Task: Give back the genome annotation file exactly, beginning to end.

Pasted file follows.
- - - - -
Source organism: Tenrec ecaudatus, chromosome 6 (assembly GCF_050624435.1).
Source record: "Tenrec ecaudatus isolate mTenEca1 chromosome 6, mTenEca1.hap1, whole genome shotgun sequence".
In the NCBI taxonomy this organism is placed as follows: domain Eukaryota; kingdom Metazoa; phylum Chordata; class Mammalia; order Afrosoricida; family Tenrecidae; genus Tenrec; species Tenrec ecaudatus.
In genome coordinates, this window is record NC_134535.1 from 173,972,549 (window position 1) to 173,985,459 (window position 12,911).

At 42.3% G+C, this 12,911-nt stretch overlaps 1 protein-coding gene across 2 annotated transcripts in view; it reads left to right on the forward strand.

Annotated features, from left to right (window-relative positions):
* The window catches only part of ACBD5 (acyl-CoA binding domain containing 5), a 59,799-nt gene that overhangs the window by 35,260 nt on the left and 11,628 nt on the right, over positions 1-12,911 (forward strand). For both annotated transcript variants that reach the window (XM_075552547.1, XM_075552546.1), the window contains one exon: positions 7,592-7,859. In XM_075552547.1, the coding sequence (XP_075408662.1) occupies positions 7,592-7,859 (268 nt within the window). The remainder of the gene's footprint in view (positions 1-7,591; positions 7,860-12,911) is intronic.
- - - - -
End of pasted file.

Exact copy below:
Source organism: Tenrec ecaudatus, chromosome 6 (assembly GCF_050624435.1).
Source record: "Tenrec ecaudatus isolate mTenEca1 chromosome 6, mTenEca1.hap1, whole genome shotgun sequence".
In the NCBI taxonomy this organism is placed as follows: domain Eukaryota; kingdom Metazoa; phylum Chordata; class Mammalia; order Afrosoricida; family Tenrecidae; genus Tenrec; species Tenrec ecaudatus.
In genome coordinates, this window is record NC_134535.1 from 173,972,549 (window position 1) to 173,985,459 (window position 12,911).

At 42.3% G+C, this 12,911-nt stretch overlaps 1 protein-coding gene across 2 annotated transcripts in view; it reads left to right on the forward strand.

Annotated features, from left to right (window-relative positions):
* The window catches only part of ACBD5 (acyl-CoA binding domain containing 5), a 59,799-nt gene that overhangs the window by 35,260 nt on the left and 11,628 nt on the right, over positions 1-12,911 (forward strand). For both annotated transcript variants that reach the window (XM_075552547.1, XM_075552546.1), the window contains one exon: positions 7,592-7,859. In XM_075552547.1, the coding sequence (XP_075408662.1) occupies positions 7,592-7,859 (268 nt within the window). The remainder of the gene's footprint in view (positions 1-7,591; positions 7,860-12,911) is intronic.